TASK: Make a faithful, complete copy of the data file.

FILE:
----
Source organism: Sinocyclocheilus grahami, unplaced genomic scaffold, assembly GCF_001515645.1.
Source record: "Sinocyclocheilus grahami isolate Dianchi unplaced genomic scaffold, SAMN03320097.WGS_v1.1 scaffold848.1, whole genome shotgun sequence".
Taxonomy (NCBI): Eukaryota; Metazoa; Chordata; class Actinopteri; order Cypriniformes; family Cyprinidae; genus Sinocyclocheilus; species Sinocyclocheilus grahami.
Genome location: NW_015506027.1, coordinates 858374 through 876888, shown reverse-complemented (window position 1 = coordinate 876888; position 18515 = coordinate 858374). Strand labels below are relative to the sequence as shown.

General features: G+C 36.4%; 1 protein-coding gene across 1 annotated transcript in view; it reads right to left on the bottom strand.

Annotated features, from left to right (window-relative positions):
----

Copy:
Source organism: Sinocyclocheilus grahami, unplaced genomic scaffold, assembly GCF_001515645.1.
Source record: "Sinocyclocheilus grahami isolate Dianchi unplaced genomic scaffold, SAMN03320097.WGS_v1.1 scaffold848.1, whole genome shotgun sequence".
Taxonomy (NCBI): Eukaryota; Metazoa; Chordata; class Actinopteri; order Cypriniformes; family Cyprinidae; genus Sinocyclocheilus; species Sinocyclocheilus grahami.
Genome location: NW_015506027.1, coordinates 858374 through 876888, shown reverse-complemented (window position 1 = coordinate 876888; position 18515 = coordinate 858374). Strand labels below are relative to the sequence as shown.

General features: G+C 36.4%; 1 protein-coding gene across 1 annotated transcript in view; it reads right to left on the bottom strand.

Annotated features, from left to right (window-relative positions):